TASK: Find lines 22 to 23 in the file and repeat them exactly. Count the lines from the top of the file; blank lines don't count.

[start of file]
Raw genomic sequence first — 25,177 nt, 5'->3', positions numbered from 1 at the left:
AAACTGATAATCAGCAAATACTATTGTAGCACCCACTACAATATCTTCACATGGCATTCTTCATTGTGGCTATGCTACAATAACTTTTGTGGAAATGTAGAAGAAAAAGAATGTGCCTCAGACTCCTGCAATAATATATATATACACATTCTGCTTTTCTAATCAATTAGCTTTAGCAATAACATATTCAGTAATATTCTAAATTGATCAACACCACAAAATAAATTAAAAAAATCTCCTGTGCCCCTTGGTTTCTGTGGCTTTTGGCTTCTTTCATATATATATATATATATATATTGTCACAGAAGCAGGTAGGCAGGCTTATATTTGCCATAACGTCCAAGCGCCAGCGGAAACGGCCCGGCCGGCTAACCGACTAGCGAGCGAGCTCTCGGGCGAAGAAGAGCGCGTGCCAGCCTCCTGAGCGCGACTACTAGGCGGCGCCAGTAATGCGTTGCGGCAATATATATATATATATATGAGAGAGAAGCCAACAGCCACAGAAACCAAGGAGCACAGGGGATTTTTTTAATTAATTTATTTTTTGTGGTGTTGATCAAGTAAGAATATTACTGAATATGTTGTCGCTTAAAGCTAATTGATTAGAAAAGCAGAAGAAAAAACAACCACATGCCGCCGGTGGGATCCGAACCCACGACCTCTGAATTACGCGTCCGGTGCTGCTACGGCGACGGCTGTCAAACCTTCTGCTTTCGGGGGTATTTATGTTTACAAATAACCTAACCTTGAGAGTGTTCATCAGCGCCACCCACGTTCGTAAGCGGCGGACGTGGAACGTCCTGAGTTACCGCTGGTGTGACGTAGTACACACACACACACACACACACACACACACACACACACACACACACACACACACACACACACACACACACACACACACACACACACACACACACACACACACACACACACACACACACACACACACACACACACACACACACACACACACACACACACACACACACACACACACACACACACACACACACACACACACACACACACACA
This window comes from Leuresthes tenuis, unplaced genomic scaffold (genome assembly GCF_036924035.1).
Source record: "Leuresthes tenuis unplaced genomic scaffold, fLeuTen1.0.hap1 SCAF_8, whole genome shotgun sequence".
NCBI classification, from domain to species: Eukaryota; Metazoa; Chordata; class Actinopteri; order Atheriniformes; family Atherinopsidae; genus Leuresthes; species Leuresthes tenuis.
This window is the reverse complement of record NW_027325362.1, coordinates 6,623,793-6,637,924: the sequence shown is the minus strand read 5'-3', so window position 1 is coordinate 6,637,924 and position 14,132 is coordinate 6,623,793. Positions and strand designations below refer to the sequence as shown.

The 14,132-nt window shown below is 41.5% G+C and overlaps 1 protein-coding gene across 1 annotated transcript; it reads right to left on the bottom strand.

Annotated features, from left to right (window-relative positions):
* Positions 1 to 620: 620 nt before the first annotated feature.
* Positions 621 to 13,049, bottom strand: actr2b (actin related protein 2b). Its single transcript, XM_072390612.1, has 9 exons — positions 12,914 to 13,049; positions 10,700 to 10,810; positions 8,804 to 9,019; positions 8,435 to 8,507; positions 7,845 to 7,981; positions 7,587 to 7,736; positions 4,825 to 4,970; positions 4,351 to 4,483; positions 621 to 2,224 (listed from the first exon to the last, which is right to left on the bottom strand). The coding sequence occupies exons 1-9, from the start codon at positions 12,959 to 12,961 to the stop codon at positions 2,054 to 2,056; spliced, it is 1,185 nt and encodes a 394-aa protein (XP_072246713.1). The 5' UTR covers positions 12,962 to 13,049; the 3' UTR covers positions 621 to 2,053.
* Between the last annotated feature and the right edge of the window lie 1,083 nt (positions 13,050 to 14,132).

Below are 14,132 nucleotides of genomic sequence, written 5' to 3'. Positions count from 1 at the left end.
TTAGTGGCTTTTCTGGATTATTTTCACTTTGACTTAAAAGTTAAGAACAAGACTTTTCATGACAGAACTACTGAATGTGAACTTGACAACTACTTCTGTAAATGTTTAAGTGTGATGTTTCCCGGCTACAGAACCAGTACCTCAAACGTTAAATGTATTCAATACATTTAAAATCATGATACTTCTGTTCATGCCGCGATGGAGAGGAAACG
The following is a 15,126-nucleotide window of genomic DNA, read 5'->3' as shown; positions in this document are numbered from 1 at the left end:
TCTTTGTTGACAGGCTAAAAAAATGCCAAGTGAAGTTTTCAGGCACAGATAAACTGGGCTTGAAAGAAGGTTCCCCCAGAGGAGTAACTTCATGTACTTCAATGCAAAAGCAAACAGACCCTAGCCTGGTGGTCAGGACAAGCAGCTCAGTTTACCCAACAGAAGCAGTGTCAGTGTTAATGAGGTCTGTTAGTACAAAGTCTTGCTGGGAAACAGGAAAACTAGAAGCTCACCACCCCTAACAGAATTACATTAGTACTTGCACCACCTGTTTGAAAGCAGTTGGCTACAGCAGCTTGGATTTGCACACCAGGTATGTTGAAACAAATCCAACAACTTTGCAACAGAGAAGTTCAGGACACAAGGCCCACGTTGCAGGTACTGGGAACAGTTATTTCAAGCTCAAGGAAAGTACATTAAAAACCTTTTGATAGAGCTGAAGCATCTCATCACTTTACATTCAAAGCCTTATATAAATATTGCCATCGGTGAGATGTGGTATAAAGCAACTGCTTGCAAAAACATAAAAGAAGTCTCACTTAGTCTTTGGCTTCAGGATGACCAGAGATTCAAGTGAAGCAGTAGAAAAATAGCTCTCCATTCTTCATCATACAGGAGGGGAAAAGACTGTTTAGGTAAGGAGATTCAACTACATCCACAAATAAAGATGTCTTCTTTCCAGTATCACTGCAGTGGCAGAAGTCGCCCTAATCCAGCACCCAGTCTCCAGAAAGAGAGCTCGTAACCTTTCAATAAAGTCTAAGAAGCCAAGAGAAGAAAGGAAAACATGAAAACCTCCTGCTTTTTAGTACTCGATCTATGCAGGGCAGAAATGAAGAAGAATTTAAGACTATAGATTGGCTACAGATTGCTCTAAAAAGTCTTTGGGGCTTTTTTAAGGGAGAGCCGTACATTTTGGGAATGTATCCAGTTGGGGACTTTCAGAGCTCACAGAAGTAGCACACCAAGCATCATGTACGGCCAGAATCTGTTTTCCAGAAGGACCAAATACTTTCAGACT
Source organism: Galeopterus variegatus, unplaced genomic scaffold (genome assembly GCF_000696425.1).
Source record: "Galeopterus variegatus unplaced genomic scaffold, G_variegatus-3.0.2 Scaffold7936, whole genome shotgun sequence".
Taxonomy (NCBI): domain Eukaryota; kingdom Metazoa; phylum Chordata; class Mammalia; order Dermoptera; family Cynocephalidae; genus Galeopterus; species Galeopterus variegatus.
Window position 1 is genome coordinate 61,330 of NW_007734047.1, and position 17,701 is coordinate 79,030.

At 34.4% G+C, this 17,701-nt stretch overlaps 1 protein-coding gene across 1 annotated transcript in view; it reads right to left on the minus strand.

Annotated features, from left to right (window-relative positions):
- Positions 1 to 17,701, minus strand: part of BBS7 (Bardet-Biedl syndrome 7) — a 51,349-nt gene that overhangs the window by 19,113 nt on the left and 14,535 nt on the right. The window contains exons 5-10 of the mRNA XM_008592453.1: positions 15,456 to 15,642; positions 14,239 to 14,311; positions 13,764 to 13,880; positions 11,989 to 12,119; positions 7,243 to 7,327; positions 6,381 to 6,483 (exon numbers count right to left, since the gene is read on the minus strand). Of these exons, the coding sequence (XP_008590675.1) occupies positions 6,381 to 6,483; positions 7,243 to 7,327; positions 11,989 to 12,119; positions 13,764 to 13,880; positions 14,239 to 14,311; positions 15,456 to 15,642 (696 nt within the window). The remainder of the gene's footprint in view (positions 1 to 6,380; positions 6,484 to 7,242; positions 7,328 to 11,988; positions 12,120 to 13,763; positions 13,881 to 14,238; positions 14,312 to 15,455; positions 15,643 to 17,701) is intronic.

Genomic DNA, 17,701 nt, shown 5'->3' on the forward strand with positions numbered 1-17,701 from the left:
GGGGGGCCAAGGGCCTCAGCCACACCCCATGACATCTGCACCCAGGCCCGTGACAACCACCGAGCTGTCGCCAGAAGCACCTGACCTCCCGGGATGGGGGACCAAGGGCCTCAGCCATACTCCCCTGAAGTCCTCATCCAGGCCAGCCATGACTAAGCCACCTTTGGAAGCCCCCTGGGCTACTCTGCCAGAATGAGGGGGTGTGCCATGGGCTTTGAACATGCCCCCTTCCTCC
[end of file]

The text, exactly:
- Positions 1 to 17,701, minus strand: part of BBS7 (Bardet-Biedl syndrome 7) — a 51,349-nt gene that overhangs the window by 19,113 nt on the left and 14,535 nt on the right. The window contains exons 5-10 of the mRNA XM_008592453.1: positions 15,456 to 15,642; positions 14,239 to 14,311; positions 13,764 to 13,880; positions 11,989 to 12,119; positions 7,243 to 7,327; positions 6,381 to 6,483 (exon numbers count right to left, since the gene is read on the minus strand). Of these exons, the coding sequence (XP_008590675.1) occupies positions 6,381 to 6,483; positions 7,243 to 7,327; positions 11,989 to 12,119; positions 13,764 to 13,880; positions 14,239 to 14,311; positions 15,456 to 15,642 (696 nt within the window). The remainder of the gene's footprint in view (positions 1 to 6,380; positions 6,484 to 7,242; positions 7,328 to 11,988; positions 12,120 to 13,763; positions 13,881 to 14,238; positions 14,312 to 15,455; positions 15,643 to 17,701) is intronic.

Genomic DNA, 17,701 nt, shown 5'->3' on the forward strand with positions numbered 1-17,701 from the left: